John Embree

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John Fee Embree (August 26, 1908 – December 22, 1950) was an American anthropologist and academic who specialized in the study of Japan. He was a professor at Yale University when he was struck and killed by a motorist.[1]


Born in New Haven, Connecticut, John Embree received his B.A. from the University of Hawaii in 1931, his M.A. from the University of Toronto in 1934 and his Ph.D from the University of Chicago in 1937. In 1935–36, as part of his doctoral thesis, he conducted field research in a rural area of Kumamoto on the southernmost Japanese island of Kyūshū. The study culminated in the seminal book Suye Mura: A Japanese Village,[2] published in 1939 by the University of Chicago Press. His wife, Ella Lury Embree (later, Wiswell) conducted the research in Suye Mura alongside him, and subsequently published her own ethnographical work on the subject, The Women of Suye Mura.[1]

John Embree served as Professor of Anthropology at the University of Hawaii in 1937–41 and during World War II in 1943–45. He was also Associate Professor of Anthropology and head of the Japanese area studies of the Civil Affairs Training School for the Far East which the War Department set up at the University of Chicago for the training of military government officers for Japan and the Occupied Areas. He was Associate Professor of Sociology and Research Associate of Anthropology at Yale from 1948 to 1950 and, later in the year, was appointed the university's Director of Southeast Asia Studies.[1]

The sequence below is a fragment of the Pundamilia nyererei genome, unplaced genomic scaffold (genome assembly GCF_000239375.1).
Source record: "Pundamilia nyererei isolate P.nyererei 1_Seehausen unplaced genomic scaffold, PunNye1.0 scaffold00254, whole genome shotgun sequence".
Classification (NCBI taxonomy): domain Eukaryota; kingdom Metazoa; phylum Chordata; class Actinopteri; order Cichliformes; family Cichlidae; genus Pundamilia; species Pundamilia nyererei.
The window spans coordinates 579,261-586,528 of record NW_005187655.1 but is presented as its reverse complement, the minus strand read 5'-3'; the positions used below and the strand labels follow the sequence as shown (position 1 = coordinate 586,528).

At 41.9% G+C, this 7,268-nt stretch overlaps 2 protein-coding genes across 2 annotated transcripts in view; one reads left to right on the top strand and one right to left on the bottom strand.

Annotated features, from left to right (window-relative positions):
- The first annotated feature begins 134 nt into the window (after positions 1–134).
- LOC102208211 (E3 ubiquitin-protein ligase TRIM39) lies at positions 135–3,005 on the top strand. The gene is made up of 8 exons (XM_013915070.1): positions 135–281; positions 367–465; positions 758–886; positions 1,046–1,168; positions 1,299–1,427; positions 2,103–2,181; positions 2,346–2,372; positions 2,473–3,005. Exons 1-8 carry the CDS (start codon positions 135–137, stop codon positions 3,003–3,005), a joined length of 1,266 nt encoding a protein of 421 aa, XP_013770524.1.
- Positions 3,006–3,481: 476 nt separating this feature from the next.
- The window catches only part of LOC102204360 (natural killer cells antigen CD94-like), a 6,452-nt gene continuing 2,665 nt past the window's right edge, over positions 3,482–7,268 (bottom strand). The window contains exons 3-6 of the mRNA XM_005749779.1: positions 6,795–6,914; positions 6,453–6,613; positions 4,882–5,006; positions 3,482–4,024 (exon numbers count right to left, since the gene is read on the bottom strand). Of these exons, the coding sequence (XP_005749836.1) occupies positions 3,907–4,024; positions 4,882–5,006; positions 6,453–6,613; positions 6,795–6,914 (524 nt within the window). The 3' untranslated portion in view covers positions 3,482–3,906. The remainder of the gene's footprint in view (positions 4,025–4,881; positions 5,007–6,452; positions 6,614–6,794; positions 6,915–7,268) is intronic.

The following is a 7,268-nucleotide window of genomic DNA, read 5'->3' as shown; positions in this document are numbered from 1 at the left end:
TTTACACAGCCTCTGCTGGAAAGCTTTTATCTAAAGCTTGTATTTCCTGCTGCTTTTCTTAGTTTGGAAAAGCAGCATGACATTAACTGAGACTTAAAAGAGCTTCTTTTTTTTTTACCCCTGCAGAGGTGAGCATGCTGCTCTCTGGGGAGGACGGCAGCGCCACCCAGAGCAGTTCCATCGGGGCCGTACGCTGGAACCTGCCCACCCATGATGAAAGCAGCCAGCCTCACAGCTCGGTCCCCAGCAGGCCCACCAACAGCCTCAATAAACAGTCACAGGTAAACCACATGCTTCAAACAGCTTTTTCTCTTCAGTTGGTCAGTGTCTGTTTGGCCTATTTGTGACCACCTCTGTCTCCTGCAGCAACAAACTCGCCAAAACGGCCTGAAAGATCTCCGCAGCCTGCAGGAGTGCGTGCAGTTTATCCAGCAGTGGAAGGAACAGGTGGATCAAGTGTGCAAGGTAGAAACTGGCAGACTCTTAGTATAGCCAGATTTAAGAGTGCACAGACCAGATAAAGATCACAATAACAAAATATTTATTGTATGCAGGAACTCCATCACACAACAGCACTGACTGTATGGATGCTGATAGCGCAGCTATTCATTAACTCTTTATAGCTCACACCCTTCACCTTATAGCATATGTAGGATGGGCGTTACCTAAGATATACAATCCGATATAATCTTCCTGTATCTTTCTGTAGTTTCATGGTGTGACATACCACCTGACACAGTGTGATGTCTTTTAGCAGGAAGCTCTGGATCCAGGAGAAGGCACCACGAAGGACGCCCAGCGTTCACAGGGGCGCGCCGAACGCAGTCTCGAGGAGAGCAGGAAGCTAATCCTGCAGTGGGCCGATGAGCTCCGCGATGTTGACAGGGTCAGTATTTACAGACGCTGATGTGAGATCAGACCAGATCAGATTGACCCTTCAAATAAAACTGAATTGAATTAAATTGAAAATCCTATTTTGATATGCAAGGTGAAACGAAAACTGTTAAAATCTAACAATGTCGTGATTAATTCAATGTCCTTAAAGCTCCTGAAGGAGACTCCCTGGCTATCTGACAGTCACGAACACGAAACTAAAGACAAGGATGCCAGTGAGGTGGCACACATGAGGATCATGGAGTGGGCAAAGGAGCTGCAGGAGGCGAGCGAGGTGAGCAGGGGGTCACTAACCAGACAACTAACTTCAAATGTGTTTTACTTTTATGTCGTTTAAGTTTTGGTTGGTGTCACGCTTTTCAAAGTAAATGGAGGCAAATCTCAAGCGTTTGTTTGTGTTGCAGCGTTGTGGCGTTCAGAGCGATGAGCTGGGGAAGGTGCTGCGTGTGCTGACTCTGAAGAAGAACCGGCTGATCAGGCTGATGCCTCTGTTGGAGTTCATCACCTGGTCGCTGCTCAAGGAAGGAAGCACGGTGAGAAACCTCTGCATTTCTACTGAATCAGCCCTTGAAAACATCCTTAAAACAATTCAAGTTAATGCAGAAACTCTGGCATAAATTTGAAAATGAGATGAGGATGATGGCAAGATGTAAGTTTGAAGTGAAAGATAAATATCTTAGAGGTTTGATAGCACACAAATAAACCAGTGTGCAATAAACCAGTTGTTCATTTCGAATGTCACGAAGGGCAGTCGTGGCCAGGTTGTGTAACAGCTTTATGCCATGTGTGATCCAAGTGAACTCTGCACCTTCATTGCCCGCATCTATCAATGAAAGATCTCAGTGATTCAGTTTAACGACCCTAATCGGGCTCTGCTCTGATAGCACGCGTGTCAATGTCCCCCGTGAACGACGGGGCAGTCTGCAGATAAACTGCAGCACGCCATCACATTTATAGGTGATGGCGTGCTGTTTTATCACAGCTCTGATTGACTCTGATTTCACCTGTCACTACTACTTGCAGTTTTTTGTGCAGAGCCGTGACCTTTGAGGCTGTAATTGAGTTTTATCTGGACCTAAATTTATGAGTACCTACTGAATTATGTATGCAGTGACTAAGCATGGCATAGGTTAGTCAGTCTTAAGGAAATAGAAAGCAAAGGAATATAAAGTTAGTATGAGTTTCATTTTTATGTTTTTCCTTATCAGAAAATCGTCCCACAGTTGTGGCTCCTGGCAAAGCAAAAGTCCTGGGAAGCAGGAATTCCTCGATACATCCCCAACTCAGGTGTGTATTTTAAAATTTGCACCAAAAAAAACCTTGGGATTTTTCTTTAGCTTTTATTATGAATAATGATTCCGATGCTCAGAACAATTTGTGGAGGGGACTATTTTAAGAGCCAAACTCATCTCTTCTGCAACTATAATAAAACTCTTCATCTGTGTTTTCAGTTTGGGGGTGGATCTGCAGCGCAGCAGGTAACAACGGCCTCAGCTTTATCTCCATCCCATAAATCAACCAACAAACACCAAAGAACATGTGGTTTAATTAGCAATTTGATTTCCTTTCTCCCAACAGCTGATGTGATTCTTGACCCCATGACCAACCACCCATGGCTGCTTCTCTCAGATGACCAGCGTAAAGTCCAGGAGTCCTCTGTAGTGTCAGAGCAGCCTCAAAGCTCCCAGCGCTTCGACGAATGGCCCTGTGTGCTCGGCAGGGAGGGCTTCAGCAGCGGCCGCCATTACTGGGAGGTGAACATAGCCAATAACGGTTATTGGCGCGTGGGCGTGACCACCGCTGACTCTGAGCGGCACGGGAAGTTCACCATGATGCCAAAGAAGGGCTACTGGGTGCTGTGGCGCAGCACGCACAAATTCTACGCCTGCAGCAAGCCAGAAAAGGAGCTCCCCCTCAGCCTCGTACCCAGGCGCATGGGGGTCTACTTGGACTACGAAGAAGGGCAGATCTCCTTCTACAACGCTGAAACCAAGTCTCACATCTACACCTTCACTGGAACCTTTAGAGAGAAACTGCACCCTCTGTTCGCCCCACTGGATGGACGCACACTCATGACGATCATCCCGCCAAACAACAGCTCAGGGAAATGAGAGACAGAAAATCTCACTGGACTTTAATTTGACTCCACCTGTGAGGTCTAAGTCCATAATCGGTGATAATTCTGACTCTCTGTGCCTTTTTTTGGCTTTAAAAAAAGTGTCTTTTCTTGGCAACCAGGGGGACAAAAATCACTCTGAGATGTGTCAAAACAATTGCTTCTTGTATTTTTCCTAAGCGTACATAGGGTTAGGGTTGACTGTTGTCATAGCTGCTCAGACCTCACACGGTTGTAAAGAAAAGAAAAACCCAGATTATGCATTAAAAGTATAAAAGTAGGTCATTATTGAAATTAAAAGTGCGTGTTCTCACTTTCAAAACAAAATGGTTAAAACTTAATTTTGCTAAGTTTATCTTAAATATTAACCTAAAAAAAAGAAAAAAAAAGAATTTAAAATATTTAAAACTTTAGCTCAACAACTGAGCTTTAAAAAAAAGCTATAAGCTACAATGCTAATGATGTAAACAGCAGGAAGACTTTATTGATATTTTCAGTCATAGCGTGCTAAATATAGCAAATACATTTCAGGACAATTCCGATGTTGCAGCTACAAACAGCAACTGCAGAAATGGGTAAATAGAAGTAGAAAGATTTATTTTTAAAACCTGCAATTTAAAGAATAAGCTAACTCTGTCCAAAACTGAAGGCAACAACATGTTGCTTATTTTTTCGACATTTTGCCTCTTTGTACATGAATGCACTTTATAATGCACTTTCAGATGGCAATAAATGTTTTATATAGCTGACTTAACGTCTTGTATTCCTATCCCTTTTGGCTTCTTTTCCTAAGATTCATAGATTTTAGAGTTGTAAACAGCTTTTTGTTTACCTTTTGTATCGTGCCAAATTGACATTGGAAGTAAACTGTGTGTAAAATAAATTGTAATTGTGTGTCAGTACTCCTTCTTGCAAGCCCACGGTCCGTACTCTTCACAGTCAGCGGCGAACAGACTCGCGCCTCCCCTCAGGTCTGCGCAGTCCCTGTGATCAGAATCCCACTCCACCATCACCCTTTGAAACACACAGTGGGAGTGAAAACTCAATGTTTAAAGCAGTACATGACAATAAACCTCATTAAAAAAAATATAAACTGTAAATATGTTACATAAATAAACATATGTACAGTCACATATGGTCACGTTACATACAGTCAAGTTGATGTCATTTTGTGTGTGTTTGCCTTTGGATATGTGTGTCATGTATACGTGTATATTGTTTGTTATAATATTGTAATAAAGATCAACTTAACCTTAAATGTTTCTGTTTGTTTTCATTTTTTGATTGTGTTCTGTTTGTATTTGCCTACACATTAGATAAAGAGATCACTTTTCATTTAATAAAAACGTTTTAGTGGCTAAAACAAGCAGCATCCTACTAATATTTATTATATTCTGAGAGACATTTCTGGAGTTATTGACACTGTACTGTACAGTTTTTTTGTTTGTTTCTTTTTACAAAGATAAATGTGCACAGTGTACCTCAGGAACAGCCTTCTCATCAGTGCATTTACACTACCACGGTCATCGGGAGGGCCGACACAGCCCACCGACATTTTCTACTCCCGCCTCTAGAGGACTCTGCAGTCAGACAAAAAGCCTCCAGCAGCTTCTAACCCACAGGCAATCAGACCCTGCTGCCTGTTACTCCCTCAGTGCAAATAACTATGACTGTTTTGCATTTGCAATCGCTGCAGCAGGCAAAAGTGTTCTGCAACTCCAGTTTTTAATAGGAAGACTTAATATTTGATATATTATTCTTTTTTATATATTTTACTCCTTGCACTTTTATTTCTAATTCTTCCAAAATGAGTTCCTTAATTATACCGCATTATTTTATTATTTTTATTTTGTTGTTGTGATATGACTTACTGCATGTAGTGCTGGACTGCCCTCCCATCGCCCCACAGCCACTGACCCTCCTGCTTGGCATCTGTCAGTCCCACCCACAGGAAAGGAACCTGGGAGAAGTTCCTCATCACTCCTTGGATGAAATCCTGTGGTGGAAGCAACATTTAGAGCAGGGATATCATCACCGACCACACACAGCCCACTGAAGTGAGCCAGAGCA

John Embree was 42 when, at year's end 1950, he and his only daughter, Clare, were struck and killed by a car in Hamden, Connecticut.[1]


  1. ^ a b c d Eggan, Fred (1951). "John Fee Embree, 1908-1950". American Anthropologist (53). pp. 376–382.
  2. ^ Ezra F. Vogel in the introduction of Ruth Benedict: Chrysantheme und Schwert. Formen der japanischen Kultur., translated by Jobst-Mathias Spannagel. page 7. Suhrkamp Verlag. edition suhrkamp. January 2008. First edition published 2006. ISBN 978-3-518-12014-9